Analysts say the EU members are divided between those states that want the trade talks tied closely to Iranian progress on issues like human rights and those that believe insisting upon such linkages too strongly could delay reaching a trade accord for years.
Simon Williams, a regional expert at the Economist Intelligence Unit in London, said the debate over the EU trade accord is driven by differences among the members in their individual policies toward Iran.
"It does make quite clear that there are disagreements [among EU members over Iran]. It's well known that there are concerns in member states about certain aspects of Iran's domestic environment and concerns over its military development program, as well. And I am sure that [these concerns] will have been compounded to some extent by the U.S. stance. So I think this is bringing out some of those concerns," Williams said.
The "Financial Times" reported on 12 May that Britain, the Netherlands, Ireland, and France "have insisted that talks on a trade pact be linked to Iran meeting conditions contained in the EU's negotiating mandate," which includes provisions on human rights and fighting terrorism.
But the paper says, "Italy and Greece [have] wanted to play down the ...clauses [regarding conditions]." Those states are reported to favor a quick trade accord and argue that overinsistence on the clauses could inhibit Iran's reformers, rather than strengthen them.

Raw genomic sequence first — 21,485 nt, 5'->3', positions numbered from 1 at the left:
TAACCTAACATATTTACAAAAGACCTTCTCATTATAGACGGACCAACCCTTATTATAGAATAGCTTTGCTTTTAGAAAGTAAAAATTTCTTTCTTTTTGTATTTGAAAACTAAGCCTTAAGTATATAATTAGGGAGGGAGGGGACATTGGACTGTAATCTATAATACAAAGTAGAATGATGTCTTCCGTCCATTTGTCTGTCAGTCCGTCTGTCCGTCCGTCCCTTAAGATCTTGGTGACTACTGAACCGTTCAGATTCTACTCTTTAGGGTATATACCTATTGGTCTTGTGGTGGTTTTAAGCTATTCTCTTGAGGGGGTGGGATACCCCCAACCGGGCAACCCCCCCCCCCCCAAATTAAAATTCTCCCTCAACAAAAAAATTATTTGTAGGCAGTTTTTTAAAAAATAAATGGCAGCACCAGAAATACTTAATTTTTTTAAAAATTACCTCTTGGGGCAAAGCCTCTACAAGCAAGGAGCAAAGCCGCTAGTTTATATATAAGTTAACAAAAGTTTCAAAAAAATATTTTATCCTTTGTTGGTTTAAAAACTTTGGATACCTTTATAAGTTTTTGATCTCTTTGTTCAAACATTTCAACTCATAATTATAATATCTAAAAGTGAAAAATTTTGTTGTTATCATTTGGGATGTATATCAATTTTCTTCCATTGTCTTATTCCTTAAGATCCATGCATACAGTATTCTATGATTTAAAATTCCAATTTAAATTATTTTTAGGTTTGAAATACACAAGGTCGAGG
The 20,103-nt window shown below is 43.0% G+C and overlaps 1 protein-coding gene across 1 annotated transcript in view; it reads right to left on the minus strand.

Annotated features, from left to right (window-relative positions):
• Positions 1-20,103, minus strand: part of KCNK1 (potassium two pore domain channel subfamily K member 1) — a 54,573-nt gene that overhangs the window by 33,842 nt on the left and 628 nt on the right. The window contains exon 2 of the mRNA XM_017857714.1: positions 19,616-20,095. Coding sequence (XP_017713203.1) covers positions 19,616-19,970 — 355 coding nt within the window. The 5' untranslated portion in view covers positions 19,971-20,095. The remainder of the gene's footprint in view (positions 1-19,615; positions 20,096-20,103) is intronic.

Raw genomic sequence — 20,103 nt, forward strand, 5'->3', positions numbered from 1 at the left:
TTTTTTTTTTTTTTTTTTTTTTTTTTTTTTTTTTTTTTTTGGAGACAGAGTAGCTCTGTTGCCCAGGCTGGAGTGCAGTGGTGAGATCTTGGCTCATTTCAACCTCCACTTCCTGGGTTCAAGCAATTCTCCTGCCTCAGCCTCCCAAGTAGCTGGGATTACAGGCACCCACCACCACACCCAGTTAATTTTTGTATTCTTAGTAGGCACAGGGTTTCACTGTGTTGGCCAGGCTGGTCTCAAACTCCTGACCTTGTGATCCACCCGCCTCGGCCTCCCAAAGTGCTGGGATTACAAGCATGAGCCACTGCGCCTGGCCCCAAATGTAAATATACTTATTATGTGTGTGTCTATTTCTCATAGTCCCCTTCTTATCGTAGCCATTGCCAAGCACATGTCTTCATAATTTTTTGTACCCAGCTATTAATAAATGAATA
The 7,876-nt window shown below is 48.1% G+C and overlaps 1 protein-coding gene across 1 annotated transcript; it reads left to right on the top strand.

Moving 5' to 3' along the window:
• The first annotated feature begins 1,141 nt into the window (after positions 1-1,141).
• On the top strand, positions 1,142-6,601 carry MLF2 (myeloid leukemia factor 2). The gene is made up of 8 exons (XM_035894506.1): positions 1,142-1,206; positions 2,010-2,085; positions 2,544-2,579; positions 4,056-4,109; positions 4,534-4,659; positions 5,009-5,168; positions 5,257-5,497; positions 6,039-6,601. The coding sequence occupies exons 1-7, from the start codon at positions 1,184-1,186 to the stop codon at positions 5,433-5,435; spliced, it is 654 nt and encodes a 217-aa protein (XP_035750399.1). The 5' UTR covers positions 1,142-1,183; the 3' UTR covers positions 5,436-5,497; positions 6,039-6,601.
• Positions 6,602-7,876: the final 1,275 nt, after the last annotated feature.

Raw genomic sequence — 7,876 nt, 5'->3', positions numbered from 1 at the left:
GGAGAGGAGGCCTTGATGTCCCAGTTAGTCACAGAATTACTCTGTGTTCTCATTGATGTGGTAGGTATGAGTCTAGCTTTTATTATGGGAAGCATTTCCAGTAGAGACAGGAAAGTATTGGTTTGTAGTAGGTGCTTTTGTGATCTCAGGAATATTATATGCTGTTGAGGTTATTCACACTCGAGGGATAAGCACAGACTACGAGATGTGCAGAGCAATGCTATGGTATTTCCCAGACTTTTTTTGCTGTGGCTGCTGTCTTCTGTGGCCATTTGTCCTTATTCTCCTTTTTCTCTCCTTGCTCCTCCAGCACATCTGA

Still, if the differences this week forced the EU foreign ministers to temporarily postpone their approval for opening negotiations, analysts predict they will quickly try to find a compromise that allows the long-planned initiative to go ahead.
"[As for] the disagreement [among] the member states, it is difficult to judge how serious it is. I think there is too much support for advancement in these political and commercial ties within some member states to allow this to stall at all or derail it or in any sense set it back," Williams said.
With EU diplomats now moving into behind-the-scenes talks to find a compromise over the trade initiative, it is too early to know what form the EU's final negotiating position toward Iran will be.
But EU officials themselves have been quick to minimize the differences the member states must bridge. Chris Patten, the EU's commissioner for external affairs, said that, "there is absolutely no dispute on the importance of opening negotiations with Iran." He added: "The only question is what is the most effective mechanism."
Spanish Foreign Minister Josep Pique, whose country holds the EU's rotating presidency, sounded the same note. He said, "I think we shall be able to bring the two views together."
That makes it all but certain that the EU will soon proceed with what will be a dramatic boost in its trading ties with Iran and a new step away from Washington's efforts to isolate the Islamic Republic.
Iran, which in recent years has stepped up efforts to build economic and political relations with Europe and Japan, is also looking forward to the trade agreement as a landmark in its ties with the EU.
Iranian Foreign Minister Kamal Kharrazi said late last year, on a trip to Brussels to discuss the initiative, "We welcome the pragmatic approach of the EU [toward Iran], especially economic cooperation." He added: "Certainly, there are many cultural differences, but we have many things in common."